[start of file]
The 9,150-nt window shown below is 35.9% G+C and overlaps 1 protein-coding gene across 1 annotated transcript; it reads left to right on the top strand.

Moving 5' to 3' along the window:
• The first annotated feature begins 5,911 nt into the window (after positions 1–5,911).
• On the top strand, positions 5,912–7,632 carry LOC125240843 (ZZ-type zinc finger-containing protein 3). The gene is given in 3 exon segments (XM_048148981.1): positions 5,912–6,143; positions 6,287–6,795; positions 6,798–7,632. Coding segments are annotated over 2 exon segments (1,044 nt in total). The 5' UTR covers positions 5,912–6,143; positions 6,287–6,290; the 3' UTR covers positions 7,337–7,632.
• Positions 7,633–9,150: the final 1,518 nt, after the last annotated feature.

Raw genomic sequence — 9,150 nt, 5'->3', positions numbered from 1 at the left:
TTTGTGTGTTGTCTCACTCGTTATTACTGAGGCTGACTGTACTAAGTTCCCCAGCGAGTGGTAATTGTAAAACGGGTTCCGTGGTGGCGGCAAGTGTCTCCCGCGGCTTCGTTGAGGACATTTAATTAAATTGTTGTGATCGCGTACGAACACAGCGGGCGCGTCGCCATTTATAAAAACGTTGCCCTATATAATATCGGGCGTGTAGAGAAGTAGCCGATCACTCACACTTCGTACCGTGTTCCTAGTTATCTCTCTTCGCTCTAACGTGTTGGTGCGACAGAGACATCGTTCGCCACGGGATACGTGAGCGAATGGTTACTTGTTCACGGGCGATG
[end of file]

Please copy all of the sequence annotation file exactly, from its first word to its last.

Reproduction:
The 9,150-nt window shown below is 35.9% G+C and overlaps 1 protein-coding gene across 1 annotated transcript; it reads left to right on the top strand.

Moving 5' to 3' along the window:
• The first annotated feature begins 5,911 nt into the window (after positions 1–5,911).
• On the top strand, positions 5,912–7,632 carry LOC125240843 (ZZ-type zinc finger-containing protein 3). The gene is given in 3 exon segments (XM_048148981.1): positions 5,912–6,143; positions 6,287–6,795; positions 6,798–7,632. Coding segments are annotated over 2 exon segments (1,044 nt in total). The 5' UTR covers positions 5,912–6,143; positions 6,287–6,290; the 3' UTR covers positions 7,337–7,632.
• Positions 7,633–9,150: the final 1,518 nt, after the last annotated feature.

Raw genomic sequence — 9,150 nt, 5'->3', positions numbered from 1 at the left:
TTTGTGTGTTGTCTCACTCGTTATTACTGAGGCTGACTGTACTAAGTTCCCCAGCGAGTGGTAATTGTAAAACGGGTTCCGTGGTGGCGGCAAGTGTCTCCCGCGGCTTCGTTGAGGACATTTAATTAAATTGTTGTGATCGCGTACGAACACAGCGGGCGCGTCGCCATTTATAAAAACGTTGCCCTATATAATATCGGGCGTGTAGAGAAGTAGCCGATCACTCACACTTCGTACCGTGTTCCTAGTTATCTCTCTTCGCTCTAACGTGTTGGTGCGACAGAGACATCGTTCGCCACGGGATACGTGAGCGAATGGTTACTTGTTCACGGGCGATG